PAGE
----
The Scottish Conservatives have submitted a motion of no confidence in Deputy First Minister John Swinney at Holyrood.
Both Labour and the Greens said they will back the vote if legal advice remains unpublished and therefore unavailable to the committee investigating the botched handling of harassment complaints about Alex Salmond.
The Tories say Swinney has failed to comply with two parliamentary votes calling for the publication of legal advice received by the Scottish Government.
With the backing of all three the opposition parties, the advice will have to be published or the vote will likely be successful.
Swinney, who is also the education secretary, would then be expected to offer his resignation.
The advice relates to Salmond’s successful legal challenge of the government’s harassment complaints procedure, which led to the former first minister being awarded more than £500,000.
A one-line motion was submitted with parliamentary authorities on Monday, with the Conservatives aiming for a debate on Tuesday afternoon.
They hope to secure the publication of the legal advice before Nicola Sturgeon appears at a Holyrood committee on Wednesday.
In December, Swinney said he was keen to find a “practical way” to hand over the evidence to the committee examining the government’s handling of harassment complaints, but no such arrangement has yet been made.
“We gave John Swinney one more opportunity to respect the will of the Scottish Parliament.”Douglas Ross
The Tories say they will withdraw the vote if the government publishes the legal advice.
The Scottish Conservative leader, Douglas Ross, said: “We gave John Swinney one more opportunity to respect the will of the Scottish Parliament. He has failed to do so.
“Opposition parties have united twice already to demand the legal advice is released. We now call on them to do so a third time.
“We are still willing to withdraw this motion at any point, if the government respects the will of the Scottish Parliament and publishes the legal advice.”
Anas Sarwar, the new Scottish Labour leader, said his party would support the motion if the advice remained unpublished.
Speaking to the media before the Tories lodged the motion of no confidence, Sarwar said: “John Swinney has got an opportunity to hand over the legal advice that parliament, by a clear majority, has demanded of him on two occasions.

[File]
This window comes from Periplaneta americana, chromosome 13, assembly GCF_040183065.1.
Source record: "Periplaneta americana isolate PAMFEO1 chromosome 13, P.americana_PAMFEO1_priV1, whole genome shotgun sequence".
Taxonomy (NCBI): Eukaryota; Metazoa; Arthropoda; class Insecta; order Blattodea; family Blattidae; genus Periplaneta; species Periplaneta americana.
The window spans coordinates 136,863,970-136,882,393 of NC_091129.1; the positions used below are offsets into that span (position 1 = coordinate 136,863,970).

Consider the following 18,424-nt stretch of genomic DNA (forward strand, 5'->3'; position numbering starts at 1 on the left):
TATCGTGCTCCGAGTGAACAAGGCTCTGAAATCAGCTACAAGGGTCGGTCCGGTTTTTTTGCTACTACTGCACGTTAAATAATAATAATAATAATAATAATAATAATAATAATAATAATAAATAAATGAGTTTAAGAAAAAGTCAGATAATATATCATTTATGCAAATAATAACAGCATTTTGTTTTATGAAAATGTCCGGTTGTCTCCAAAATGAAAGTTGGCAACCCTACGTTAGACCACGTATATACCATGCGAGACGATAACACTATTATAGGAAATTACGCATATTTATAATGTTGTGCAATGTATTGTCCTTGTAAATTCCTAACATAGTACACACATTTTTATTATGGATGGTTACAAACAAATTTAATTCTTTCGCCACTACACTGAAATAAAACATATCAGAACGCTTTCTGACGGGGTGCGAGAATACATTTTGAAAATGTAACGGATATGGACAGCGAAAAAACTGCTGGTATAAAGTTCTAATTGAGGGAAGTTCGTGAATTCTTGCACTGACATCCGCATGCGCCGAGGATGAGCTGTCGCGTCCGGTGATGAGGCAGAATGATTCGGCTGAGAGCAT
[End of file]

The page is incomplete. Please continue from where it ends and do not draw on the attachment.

“And if he fails to do so, he is deliberately thwarting the work of a parliamentary committee, he is deliberately acting against the will of parliament, and we would have no choice but to vote against him in a vote of no confidence in that circumstance.
“So the ball is in his court, it’s up to him whether he’s going to do what’s asked of him by parliament, or whether he’s going to force us to vote against him in a vote of no confidence.”
If the motion goes to a vote, it would be the second time in less than a year that Swinney would face such a debate on his position.
In August, he survived a no-confidence vote thanks to the backing of the Scottish Greens.
Other opposition parties supported the motion due to Swinney’s role in the scandal surrounding estimated pupil exam grades.
A spokesperson on behalf of Scottish Green MSPs said: “The Scottish Greens have previously voted to ensure that the Government’s legal advice is made available to the committee inquiry, and this remains our position.
“The committee on the Scottish Government Handling of Harassment Complaints has made it clear that it needs access to the Scottish Government’s legal advice on its investigation into Alex Salmond to fulfil their remit, and parliament has repeatedly backed the committee.
“The Scottish Government now has just days left to agree the terms of the committee’s access to the information requested. Reaching an agreement on this which is acceptable to the Committee is clearly the only way to avoid a vote of no confidence.
“The Conservatives have been shameless opportunists throughout this process, but the Scottish Greens will always defend the integrity of the Scottish Parliament and its ability to hold government accountable.
“This inquiry should be focused on identifying what went wrong with the investigation into sexual harassment, and on the interests of the women who were failed by the process and others who will need to have confidence in the complaints process in future.”
A Scottish Government spokeswoman said the committee had already seen “detailed evidence” on its legal position at all key points during the judicial review.
The spokeswoman said earlier: “If there is a need [for] further information, the Scottish Government stands ready to discuss that with the committee.
“We are conscious that we must enable the committee to fulfil its remit without creating a general waiver of legal privilege that could limit the ability of future Scottish Governments to request and receive candid legal advice in future litigation.”